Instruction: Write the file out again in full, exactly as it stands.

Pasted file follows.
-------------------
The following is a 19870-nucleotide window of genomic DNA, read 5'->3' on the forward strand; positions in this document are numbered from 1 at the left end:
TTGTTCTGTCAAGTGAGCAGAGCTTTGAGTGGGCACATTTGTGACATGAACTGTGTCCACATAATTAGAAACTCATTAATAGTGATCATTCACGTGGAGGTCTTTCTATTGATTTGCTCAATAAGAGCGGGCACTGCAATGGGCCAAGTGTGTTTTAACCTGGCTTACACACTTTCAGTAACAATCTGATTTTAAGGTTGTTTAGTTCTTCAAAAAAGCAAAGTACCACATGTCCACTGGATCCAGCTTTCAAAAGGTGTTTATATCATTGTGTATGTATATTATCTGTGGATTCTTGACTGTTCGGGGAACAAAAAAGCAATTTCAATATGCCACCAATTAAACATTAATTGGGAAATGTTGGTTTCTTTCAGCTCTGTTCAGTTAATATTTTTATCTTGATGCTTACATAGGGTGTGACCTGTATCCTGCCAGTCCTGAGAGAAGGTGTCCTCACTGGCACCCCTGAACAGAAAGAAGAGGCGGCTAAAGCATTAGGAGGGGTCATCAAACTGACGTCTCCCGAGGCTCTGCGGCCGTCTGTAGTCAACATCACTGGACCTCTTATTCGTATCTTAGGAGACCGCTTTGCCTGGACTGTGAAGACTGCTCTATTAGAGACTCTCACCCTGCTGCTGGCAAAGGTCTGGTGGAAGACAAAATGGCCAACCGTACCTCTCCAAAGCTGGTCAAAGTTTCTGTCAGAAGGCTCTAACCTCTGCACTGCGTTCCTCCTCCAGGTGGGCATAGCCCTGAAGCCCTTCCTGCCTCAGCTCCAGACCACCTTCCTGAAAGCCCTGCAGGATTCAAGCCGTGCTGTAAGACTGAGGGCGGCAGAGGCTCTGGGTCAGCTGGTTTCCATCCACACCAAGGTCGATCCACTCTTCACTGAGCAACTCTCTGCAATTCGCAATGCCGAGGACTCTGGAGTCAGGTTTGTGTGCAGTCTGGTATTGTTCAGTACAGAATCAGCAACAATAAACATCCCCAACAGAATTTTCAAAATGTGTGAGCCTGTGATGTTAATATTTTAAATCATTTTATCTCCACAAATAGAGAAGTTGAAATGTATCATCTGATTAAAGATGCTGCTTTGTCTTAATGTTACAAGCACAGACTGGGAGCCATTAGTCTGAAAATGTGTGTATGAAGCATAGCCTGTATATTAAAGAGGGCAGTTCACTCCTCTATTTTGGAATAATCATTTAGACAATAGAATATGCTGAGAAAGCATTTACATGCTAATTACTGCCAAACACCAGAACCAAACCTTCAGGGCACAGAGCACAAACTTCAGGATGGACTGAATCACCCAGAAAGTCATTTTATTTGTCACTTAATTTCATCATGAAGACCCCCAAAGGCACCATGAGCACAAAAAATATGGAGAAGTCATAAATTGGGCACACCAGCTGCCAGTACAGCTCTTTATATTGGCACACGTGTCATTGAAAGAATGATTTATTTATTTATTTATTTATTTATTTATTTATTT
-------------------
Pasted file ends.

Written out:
The following is a 19870-nucleotide window of genomic DNA, read 5'->3' on the forward strand; positions in this document are numbered from 1 at the left end:
TTGTTCTGTCAAGTGAGCAGAGCTTTGAGTGGGCACATTTGTGACATGAACTGTGTCCACATAATTAGAAACTCATTAATAGTGATCATTCACGTGGAGGTCTTTCTATTGATTTGCTCAATAAGAGCGGGCACTGCAATGGGCCAAGTGTGTTTTAACCTGGCTTACACACTTTCAGTAACAATCTGATTTTAAGGTTGTTTAGTTCTTCAAAAAAGCAAAGTACCACATGTCCACTGGATCCAGCTTTCAAAAGGTGTTTATATCATTGTGTATGTATATTATCTGTGGATTCTTGACTGTTCGGGGAACAAAAAAGCAATTTCAATATGCCACCAATTAAACATTAATTGGGAAATGTTGGTTTCTTTCAGCTCTGTTCAGTTAATATTTTTATCTTGATGCTTACATAGGGTGTGACCTGTATCCTGCCAGTCCTGAGAGAAGGTGTCCTCACTGGCACCCCTGAACAGAAAGAAGAGGCGGCTAAAGCATTAGGAGGGGTCATCAAACTGACGTCTCCCGAGGCTCTGCGGCCGTCTGTAGTCAACATCACTGGACCTCTTATTCGTATCTTAGGAGACCGCTTTGCCTGGACTGTGAAGACTGCTCTATTAGAGACTCTCACCCTGCTGCTGGCAAAGGTCTGGTGGAAGACAAAATGGCCAACCGTACCTCTCCAAAGCTGGTCAAAGTTTCTGTCAGAAGGCTCTAACCTCTGCACTGCGTTCCTCCTCCAGGTGGGCATAGCCCTGAAGCCCTTCCTGCCTCAGCTCCAGACCACCTTCCTGAAAGCCCTGCAGGATTCAAGCCGTGCTGTAAGACTGAGGGCGGCAGAGGCTCTGGGTCAGCTGGTTTCCATCCACACCAAGGTCGATCCACTCTTCACTGAGCAACTCTCTGCAATTCGCAATGCCGAGGACTCTGGAGTCAGGTTTGTGTGCAGTCTGGTATTGTTCAGTACAGAATCAGCAACAATAAACATCCCCAACAGAATTTTCAAAATGTGTGAGCCTGTGATGTTAATATTTTAAATCATTTTATCTCCACAAATAGAGAAGTTGAAATGTATCATCTGATTAAAGATGCTGCTTTGTCTTAATGTTACAAGCACAGACTGGGAGCCATTAGTCTGAAAATGTGTGTATGAAGCATAGCCTGTATATTAAAGAGGGCAGTTCACTCCTCTATTTTGGAATAATCATTTAGACAATAGAATATGCTGAGAAAGCATTTACATGCTAATTACTGCCAAACACCAGAACCAAACCTTCAGGGCACAGAGCACAAACTTCAGGATGGACTGAATCACCCAGAAAGTCATTTTATTTGTCACTTAATTTCATCATGAAGACCCCCAAAGGCACCATGAGCACAAAAAATATGGAGAAGTCATAAATTGGGCACACCAGCTGCCAGTACAGCTCTTTATATTGGCACACGTGTCATTGAAAGAATGATTTATTTATTTATTTATTTATTTATTTATTTATTT